Set Design and Construction

Productions in the Maria sometimes build back walls or other set elements, but After Miss Julie's designer avoided that and simply painted the studio's wall. The set was completed by the kitchen furniture props which were sourced second hand, while the floor and stairs were reused from a previous production. The only set element made from scratch was a large table and bench made from reclaimed scaffolding timbers. Production materials were estimated to be 5% of the carbon footprint of a theatre in the Green Theatre Guide (2008) and in After Miss Julie's case they were minimised to almost nothing through designing out and reusing set elements.

Props and Costumes

Estimating the embodied emissions of props and costumes is complex as it involves tracing the carbon emissions produced by every stage of manufacture and distribution of the objects, but reusing props and costumes brings substantial carbon emissions benefits, and anything that is hired or found could be said to have zero impact apart from transporting it. Prop types were specified as broadly as possible by Patrick Burnier, the designer, and extra stage management time was provided to allow props to be sourced more locally than usual.

Most of the costumes were vintage items sourced within London or the South of England and some items were hired. The only new costume was Julie's dress, which was created from a rare vintage bolt of 1940s fabric. The costume department works to avoid dry-cleaning and washes at 30C whenever possible.

No set, prop or costume elements went to landfill after the show. The table and bench were moved to another part of the building to provide furniture for the Young Vic's staff terrace. Props and costumes were mostly put away in storage for future shows, and any remaining materials were recycled and taken to a reclamation centre by Scenery Salvage.

Plug-in meters were used for the first time in the run-up to After Miss Julie to check the actual energy consumption of different appliances and settings within the costume department. The data collected during the After Miss Julie project will be used as a baseline against which to set improvement targets for future shows.

Production Transport

The combined impact of sourcing light and sound equipment from stock items, ordering items well in advance, reducing set construction and sourcing props and costumes locally was to reduce After Miss Julie's total transport emissions by 60% compared to the average.

Paper Use

Marketing paper use is responsible for less than 1% of the carbon emissions of a production. The marketing department took the step of sending press releases electronically and not printing flyers. Posters for display outside the theatre were still printed.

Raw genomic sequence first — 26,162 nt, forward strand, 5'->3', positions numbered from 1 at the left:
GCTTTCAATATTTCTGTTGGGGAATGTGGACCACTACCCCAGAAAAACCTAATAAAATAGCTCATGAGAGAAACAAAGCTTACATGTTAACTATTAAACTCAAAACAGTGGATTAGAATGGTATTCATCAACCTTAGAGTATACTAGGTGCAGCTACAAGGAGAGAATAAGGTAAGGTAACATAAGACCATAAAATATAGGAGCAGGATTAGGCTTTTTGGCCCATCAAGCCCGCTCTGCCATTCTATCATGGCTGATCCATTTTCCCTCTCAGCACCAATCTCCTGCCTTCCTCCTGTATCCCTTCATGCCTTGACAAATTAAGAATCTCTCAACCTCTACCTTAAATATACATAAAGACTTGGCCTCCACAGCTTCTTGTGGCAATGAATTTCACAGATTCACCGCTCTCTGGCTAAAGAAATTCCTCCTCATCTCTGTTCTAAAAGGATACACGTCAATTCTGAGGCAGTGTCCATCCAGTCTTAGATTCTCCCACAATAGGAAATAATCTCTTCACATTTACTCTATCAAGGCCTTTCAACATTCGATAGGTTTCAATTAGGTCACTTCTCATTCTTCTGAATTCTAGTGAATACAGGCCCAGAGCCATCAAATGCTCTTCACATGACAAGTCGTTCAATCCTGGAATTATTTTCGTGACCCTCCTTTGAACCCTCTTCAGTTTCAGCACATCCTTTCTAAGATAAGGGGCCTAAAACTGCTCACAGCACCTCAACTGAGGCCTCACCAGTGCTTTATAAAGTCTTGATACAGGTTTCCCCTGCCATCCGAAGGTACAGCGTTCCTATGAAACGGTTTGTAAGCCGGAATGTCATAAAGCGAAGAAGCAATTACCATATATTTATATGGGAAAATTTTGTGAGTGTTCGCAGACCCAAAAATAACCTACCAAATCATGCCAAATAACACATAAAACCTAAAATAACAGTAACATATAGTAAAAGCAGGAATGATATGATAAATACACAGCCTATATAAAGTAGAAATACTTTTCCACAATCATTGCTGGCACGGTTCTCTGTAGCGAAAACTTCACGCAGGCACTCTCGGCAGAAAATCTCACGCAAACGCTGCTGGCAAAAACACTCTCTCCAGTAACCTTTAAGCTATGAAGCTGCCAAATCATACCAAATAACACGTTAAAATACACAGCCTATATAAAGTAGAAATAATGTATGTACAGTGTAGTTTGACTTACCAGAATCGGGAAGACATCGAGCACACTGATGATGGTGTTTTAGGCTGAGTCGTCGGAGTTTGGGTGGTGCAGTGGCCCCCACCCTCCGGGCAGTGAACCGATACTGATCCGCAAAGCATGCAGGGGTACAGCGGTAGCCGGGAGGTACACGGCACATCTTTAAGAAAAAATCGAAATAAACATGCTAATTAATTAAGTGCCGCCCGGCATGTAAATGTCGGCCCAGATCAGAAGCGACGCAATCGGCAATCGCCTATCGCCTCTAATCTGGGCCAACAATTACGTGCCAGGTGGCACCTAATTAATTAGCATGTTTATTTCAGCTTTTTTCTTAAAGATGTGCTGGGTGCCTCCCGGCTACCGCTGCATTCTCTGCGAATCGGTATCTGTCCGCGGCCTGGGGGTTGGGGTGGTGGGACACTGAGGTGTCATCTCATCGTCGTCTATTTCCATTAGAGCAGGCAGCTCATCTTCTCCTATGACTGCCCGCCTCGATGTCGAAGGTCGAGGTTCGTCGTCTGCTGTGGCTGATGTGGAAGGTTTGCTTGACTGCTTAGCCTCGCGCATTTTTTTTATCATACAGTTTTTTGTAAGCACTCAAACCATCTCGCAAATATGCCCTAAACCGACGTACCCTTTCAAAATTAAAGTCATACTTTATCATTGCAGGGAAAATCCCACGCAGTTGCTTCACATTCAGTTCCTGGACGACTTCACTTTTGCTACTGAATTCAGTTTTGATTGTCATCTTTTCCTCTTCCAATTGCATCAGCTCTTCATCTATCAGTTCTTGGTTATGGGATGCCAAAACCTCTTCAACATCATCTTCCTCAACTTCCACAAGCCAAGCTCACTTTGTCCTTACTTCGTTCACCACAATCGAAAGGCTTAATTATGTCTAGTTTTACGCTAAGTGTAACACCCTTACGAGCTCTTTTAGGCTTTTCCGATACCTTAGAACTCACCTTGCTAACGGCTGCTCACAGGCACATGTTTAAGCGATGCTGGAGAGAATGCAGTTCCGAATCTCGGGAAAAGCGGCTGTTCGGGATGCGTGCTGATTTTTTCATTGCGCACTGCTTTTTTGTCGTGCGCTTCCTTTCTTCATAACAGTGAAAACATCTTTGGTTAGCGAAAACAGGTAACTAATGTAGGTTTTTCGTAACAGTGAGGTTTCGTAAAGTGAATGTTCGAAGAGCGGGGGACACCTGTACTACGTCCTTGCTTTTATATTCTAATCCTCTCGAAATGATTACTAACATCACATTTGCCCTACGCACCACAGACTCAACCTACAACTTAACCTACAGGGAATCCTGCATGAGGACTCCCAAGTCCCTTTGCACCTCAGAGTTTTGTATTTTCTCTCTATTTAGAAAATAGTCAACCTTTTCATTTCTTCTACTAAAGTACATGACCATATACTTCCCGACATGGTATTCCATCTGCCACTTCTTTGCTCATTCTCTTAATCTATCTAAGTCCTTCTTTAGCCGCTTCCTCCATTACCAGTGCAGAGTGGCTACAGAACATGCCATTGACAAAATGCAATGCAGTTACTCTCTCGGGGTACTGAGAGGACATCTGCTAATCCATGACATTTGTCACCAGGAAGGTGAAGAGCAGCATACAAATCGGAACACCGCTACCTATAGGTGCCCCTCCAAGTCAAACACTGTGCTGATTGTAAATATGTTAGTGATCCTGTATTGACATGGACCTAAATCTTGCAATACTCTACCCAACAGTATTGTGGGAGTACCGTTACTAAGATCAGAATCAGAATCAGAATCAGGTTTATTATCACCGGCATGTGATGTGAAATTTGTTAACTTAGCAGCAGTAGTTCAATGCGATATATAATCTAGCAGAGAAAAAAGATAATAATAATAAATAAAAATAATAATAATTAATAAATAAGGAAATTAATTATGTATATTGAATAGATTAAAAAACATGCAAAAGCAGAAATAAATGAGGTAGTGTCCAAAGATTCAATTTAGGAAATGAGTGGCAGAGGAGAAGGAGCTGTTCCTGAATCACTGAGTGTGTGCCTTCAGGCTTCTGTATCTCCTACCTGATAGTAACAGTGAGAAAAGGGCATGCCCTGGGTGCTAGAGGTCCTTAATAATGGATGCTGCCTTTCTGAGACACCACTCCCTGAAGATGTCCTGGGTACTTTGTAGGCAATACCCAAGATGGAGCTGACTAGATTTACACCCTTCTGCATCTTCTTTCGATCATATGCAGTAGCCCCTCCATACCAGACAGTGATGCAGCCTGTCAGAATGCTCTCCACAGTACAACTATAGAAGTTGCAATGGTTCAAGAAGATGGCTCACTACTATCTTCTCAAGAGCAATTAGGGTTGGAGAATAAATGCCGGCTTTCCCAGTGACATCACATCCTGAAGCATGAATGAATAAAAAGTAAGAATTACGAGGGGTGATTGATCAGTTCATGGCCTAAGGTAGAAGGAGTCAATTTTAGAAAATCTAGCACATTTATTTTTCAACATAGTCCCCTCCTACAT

Paper use was further reduced by piloting a paperless ticketing system where reusable tokens were given to audience members to gain entry to the Maria. Drawbacks of this innovative approach were that the system took more time to manage before the show, but it was a very tangible expression of the production's efforts to reduce its environmental impacts.

The audience were also given the option of hiring their programme for a reduced price of 50p (compared to the full price of £3), handing it back after the performance to be reused. Programmes were printed on recycled paper with vegetable inks.

Finally, a concerted effort was made to use less paper in rehearsals. Various actions were taken including printing off as few scripts as possible, emailing calls and notes, using smaller fonts and reusing scrap paper.

Overall the carbon emissions from paper use were reduced by 99% from 124kg to 1.6kg.

Audience Communications

The team wanted to avoid “preaching" to disinterested audience members, yet make information available and attractive to those who were willing to engage. The programme was peppered with information about the show's sustainability initiatives. The cast and staff biographies included information about their most interesting environmental challenge during the production, and graphical content from David McCandless (author of Information is Beautiful) was used to creatively depict the carbon footprint of various products and services.

At the end of the show audiences exited through a 'green walkway' painted with a mural of the production's actionsdesigned by a graphic artist. The design was painted onto the wall to minimise the environmental impact compared to vinyl stickers or boards.

Additional material was available on the Young Vic's website and in blogs.

Audience Travel

Pre-performance communications with the audience highlighted the importance of audience travel and requested the audience find lower carbon modes of transport. One blogger commented on this and explained that they had been encouraged to walk from Covent Garden, something they would not usually do.

Data Collection

The carbon emissions of After Miss Julie were mostly calculated using the Julie's Bicycle IG Tools, available at: www.ig-tools.com. The exception was marketing paper use which was a bespoke calculation done by the Julie's Bicycle assessor who worked with the Young Vic on this sustainable production pilot.

The Theatre Manager coordinated the data collection from various departments, and gave members of staff responsibility for ongoing monitoring, and the results of the data collection for After Miss Julie will be used as a baseline against which future productions can set improvement targets.